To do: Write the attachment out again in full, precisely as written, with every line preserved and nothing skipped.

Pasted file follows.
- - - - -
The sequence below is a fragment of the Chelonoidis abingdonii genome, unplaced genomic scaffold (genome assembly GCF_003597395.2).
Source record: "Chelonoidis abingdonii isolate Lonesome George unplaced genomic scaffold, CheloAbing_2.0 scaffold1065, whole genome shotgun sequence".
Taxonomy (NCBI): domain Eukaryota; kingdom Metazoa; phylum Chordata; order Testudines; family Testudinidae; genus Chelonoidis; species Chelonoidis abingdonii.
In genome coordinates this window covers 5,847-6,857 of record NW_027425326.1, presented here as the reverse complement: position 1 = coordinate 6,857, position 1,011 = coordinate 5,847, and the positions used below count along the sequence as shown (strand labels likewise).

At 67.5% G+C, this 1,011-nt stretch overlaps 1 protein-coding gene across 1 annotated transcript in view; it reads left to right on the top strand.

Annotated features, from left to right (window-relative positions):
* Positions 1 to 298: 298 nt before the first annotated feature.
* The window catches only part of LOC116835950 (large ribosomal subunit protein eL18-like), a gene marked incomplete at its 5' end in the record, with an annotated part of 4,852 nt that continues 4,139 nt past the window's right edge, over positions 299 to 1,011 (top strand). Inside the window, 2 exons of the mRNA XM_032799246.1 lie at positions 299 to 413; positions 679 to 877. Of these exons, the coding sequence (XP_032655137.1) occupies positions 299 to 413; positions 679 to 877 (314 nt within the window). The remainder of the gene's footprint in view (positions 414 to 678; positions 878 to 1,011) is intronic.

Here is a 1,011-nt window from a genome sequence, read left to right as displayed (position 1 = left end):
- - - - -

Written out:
The sequence below is a fragment of the Chelonoidis abingdonii genome, unplaced genomic scaffold (genome assembly GCF_003597395.2).
Source record: "Chelonoidis abingdonii isolate Lonesome George unplaced genomic scaffold, CheloAbing_2.0 scaffold1065, whole genome shotgun sequence".
Taxonomy (NCBI): domain Eukaryota; kingdom Metazoa; phylum Chordata; order Testudines; family Testudinidae; genus Chelonoidis; species Chelonoidis abingdonii.
In genome coordinates this window covers 5,847-6,857 of record NW_027425326.1, presented here as the reverse complement: position 1 = coordinate 6,857, position 1,011 = coordinate 5,847, and the positions used below count along the sequence as shown (strand labels likewise).

At 67.5% G+C, this 1,011-nt stretch overlaps 1 protein-coding gene across 1 annotated transcript in view; it reads left to right on the top strand.

Annotated features, from left to right (window-relative positions):
* Positions 1 to 298: 298 nt before the first annotated feature.
* The window catches only part of LOC116835950 (large ribosomal subunit protein eL18-like), a gene marked incomplete at its 5' end in the record, with an annotated part of 4,852 nt that continues 4,139 nt past the window's right edge, over positions 299 to 1,011 (top strand). Inside the window, 2 exons of the mRNA XM_032799246.1 lie at positions 299 to 413; positions 679 to 877. Of these exons, the coding sequence (XP_032655137.1) occupies positions 299 to 413; positions 679 to 877 (314 nt within the window). The remainder of the gene's footprint in view (positions 414 to 678; positions 878 to 1,011) is intronic.

Here is a 1,011-nt window from a genome sequence, read left to right as displayed (position 1 = left end):